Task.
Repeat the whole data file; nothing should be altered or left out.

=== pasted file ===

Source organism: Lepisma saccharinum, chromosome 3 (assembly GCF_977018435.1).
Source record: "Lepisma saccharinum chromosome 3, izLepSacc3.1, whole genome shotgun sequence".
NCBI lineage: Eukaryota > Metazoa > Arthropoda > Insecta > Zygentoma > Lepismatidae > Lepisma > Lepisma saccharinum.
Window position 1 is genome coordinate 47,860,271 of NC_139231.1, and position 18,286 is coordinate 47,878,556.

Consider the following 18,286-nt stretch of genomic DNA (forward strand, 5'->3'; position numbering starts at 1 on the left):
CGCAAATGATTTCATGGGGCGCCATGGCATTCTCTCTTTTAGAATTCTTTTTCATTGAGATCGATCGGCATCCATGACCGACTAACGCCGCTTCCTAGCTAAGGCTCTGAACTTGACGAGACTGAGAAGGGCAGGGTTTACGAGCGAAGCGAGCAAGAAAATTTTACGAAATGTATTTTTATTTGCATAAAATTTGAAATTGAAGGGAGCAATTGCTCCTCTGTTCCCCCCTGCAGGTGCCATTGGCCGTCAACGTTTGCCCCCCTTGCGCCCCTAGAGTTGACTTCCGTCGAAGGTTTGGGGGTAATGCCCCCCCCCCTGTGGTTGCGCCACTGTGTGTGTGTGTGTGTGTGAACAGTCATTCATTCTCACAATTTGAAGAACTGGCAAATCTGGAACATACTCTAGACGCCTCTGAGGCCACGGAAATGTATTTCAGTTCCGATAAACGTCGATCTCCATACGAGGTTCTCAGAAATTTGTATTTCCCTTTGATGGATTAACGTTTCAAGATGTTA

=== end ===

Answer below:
Source organism: Lepisma saccharinum, chromosome 3 (assembly GCF_977018435.1).
Source record: "Lepisma saccharinum chromosome 3, izLepSacc3.1, whole genome shotgun sequence".
NCBI lineage: Eukaryota > Metazoa > Arthropoda > Insecta > Zygentoma > Lepismatidae > Lepisma > Lepisma saccharinum.
Window position 1 is genome coordinate 47,860,271 of NC_139231.1, and position 18,286 is coordinate 47,878,556.

Consider the following 18,286-nt stretch of genomic DNA (forward strand, 5'->3'; position numbering starts at 1 on the left):
CGCAAATGATTTCATGGGGCGCCATGGCATTCTCTCTTTTAGAATTCTTTTTCATTGAGATCGATCGGCATCCATGACCGACTAACGCCGCTTCCTAGCTAAGGCTCTGAACTTGACGAGACTGAGAAGGGCAGGGTTTACGAGCGAAGCGAGCAAGAAAATTTTACGAAATGTATTTTTATTTGCATAAAATTTGAAATTGAAGGGAGCAATTGCTCCTCTGTTCCCCCCTGCAGGTGCCATTGGCCGTCAACGTTTGCCCCCCTTGCGCCCCTAGAGTTGACTTCCGTCGAAGGTTTGGGGGTAATGCCCCCCCCCCTGTGGTTGCGCCACTGTGTGTGTGTGTGTGTGTGAACAGTCATTCATTCTCACAATTTGAAGAACTGGCAAATCTGGAACATACTCTAGACGCCTCTGAGGCCACGGAAATGTATTTCAGTTCCGATAAACGTCGATCTCCATACGAGGTTCTCAGAAATTTGTATTTCCCTTTGATGGATTAACGTTTCAAGATGTTA